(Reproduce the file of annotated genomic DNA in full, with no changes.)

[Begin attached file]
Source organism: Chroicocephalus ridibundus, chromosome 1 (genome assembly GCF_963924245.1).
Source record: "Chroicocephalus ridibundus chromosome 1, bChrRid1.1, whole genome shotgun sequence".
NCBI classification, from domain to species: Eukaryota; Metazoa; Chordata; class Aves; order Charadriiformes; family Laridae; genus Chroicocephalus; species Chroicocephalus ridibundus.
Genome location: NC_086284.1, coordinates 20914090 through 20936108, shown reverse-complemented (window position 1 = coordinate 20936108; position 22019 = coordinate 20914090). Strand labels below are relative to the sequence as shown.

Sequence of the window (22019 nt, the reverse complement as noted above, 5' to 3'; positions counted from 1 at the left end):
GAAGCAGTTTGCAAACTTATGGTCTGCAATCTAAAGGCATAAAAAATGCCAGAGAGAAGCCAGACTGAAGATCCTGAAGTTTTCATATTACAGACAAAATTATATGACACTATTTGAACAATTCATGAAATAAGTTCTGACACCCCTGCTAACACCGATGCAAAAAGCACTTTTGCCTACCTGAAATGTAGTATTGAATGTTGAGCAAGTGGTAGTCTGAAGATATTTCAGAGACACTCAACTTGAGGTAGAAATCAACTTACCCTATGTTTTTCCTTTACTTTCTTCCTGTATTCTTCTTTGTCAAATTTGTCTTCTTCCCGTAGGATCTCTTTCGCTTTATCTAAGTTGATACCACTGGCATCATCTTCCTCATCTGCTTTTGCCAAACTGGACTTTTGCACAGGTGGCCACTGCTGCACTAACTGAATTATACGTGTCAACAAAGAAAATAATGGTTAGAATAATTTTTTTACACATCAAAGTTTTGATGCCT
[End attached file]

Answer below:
Source organism: Chroicocephalus ridibundus, chromosome 1 (genome assembly GCF_963924245.1).
Source record: "Chroicocephalus ridibundus chromosome 1, bChrRid1.1, whole genome shotgun sequence".
NCBI classification, from domain to species: Eukaryota; Metazoa; Chordata; class Aves; order Charadriiformes; family Laridae; genus Chroicocephalus; species Chroicocephalus ridibundus.
Genome location: NC_086284.1, coordinates 20914090 through 20936108, shown reverse-complemented (window position 1 = coordinate 20936108; position 22019 = coordinate 20914090). Strand labels below are relative to the sequence as shown.

Sequence of the window (22019 nt, the reverse complement as noted above, 5' to 3'; positions counted from 1 at the left end):
GAAGCAGTTTGCAAACTTATGGTCTGCAATCTAAAGGCATAAAAAATGCCAGAGAGAAGCCAGACTGAAGATCCTGAAGTTTTCATATTACAGACAAAATTATATGACACTATTTGAACAATTCATGAAATAAGTTCTGACACCCCTGCTAACACCGATGCAAAAAGCACTTTTGCCTACCTGAAATGTAGTATTGAATGTTGAGCAAGTGGTAGTCTGAAGATATTTCAGAGACACTCAACTTGAGGTAGAAATCAACTTACCCTATGTTTTTCCTTTACTTTCTTCCTGTATTCTTCTTTGTCAAATTTGTCTTCTTCCCGTAGGATCTCTTTCGCTTTATCTAAGTTGATACCACTGGCATCATCTTCCTCATCTGCTTTTGCCAAACTGGACTTTTGCACAGGTGGCCACTGCTGCACTAACTGAATTATACGTGTCAACAAAGAAAATAATGGTTAGAATAATTTTTTTACACATCAAAGTTTTGATGCCT